PAUL ROEDDING PHOTOGRAPHY

Wildlife and Nature Photography

Look For Subtle Differences When Identifying Birds

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Not all birds are as easily recognized as the Bald Eagle. Learning the field marks of birds will help with proper identification.

Identification is something that all birders struggle with at some point. Whether you are new to the hobby or have been at it for years, proper identification can be a challenge. This is an aspect of birding I am always trying to improve on, especially when it comes to warblers, sparrows, and shorebirds. Fortunately there are a few things to focus on when trying to properly identify a bird by sight.

Male and female Redhead

Note the yellow eye and bluish bill of the male Redhead pictured above on the left versus the red eye and solid black bill of the male Canvasback below.

 

Canvasback male

Eye and bill colour are overlooked field marks that help us tell the difference between a Redhead and a Canvasback.

A few subtle differences within every species will leads to proper identification. In the front of your field guide there is a section devoted to bird identification which describes the various field marks, also referred to as topography of a bird. Many of these distinguishing field marks can be found on the bird’s head. Eye lines, eye rings, and eye brows, are markings to pay attention to when unsure what you have observed. Other areas of the head to pay attention to are the crown, throat, and beak colour. As you move down the bird, markings on the breast, belly, wings, and tail all become important in identification.

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Differentiating between the Field Sparrow above and the American Tree Sparrow below comes down to a few subtle field marks.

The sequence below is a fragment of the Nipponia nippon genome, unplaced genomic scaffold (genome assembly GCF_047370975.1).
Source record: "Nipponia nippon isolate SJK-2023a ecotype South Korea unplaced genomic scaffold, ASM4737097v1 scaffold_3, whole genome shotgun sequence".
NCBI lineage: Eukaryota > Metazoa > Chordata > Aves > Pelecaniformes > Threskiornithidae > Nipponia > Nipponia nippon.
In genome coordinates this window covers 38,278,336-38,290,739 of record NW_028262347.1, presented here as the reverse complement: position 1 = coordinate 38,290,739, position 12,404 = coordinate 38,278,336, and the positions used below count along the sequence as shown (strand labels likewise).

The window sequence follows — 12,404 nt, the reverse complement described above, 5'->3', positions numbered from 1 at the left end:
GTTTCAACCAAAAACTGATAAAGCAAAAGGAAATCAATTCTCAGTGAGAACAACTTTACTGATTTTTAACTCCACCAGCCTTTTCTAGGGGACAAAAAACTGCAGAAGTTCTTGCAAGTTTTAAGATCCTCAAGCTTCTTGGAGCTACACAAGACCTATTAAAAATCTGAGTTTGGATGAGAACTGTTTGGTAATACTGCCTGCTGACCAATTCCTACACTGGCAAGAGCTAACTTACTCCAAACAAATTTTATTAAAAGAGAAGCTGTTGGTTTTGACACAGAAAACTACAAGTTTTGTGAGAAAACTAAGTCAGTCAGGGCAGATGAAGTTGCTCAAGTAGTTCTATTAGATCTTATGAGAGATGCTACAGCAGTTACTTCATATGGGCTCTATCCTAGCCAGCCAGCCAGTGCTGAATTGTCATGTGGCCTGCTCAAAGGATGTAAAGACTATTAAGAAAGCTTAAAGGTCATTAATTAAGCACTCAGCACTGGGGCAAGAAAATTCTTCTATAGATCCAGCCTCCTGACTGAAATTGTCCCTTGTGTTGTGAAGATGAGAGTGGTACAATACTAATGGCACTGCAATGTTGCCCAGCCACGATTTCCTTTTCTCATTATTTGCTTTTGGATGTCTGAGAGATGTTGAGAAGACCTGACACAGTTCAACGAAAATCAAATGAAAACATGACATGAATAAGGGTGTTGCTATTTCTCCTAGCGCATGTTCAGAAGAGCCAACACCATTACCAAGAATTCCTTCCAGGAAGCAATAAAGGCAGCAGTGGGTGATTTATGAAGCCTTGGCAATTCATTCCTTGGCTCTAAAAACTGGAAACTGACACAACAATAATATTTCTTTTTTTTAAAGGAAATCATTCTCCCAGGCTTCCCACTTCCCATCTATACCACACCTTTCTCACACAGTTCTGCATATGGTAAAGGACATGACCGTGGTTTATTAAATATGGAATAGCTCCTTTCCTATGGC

Both birds display rusty crowns and white wing bars, but there are a few key marks that separate these two sparrows. The American Tree Sparrow has a chest spot, eye stripe, and it’s beak has a dark upper with yellow lower mandible. The Field Sparrow lacks the chest spot and eye stripe, has a solid pink beak, and bold white eye ring.

I recommend studying the front of your field guide and familiarizing yourself with the field marks of a bird. Not always is the entire bird visible when birding, so focussing on the part of the bird you can see, and running through a check list in your head will help. Make a mental note of all the distinguishing field marks to reference with your guide later. If you carry a camera with you when you bird, snap a photo. Regardless of the quality of the photo you get, most times they can be used for identification.

As you become more familiar with the various field marks on a bird and what to look for, identification will become easier. As with anything, practice makes perfect, so the more you bird the better you will become.

Good birding,
Paul

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5 Responses to “Look For Subtle Differences When Identifying Birds”

  1. Mike Hensen

    Once you get the flycatchers under control, I’ll borrow you for an afternoon! They kill me.

    • Paul Roedding

      The Empidonax Flycatchers are very hard. They all have eye rings and wing bars. During the breeding season they can be identified by voice and habitat. During migration they rarely sing, leaving many, myself included, scratching our heads.

  2. Gillian

    Yes, most of the time I can only identify the Empidonax flycatchers if they are singing. Voice is a terrific way to distinguish between similar-looking species, such as the dowitchers and sparrows, so if you are struggling with those I would suggest learning a few of the common songs to help you out. I have a good ear, and a good handle on IDing birds that are sitting still, but I’m not great at distinguishing many birds in flight, such as accipiters, warblers, and even gulls if they are too far to see the colour of the bill. I had a white-winged gull fly over my yard last winter but couldn’t tell if was a Glaucous or an Iceland, so I can’t add either one to my yard list just yet. 🙁

    Love your sparrow pics above, by the way – I don’t have any decent shots of a Field Sparrow yet.

    • Paul Roedding

      Thanks, identifying by sound is something I am always working on too. I find it really helps with my photography. I don’t always see the bird, but I may hear it, which helps me be more patient and wait for a photo opportunity.

    • Gillian

      I use the Peterson “Birding By Ear” guides and found them excellent. Now when I hear a Black-throated Blue Warbler singing in the woods in May I know what it is, and am willing to put a little more effort into tracking it down.

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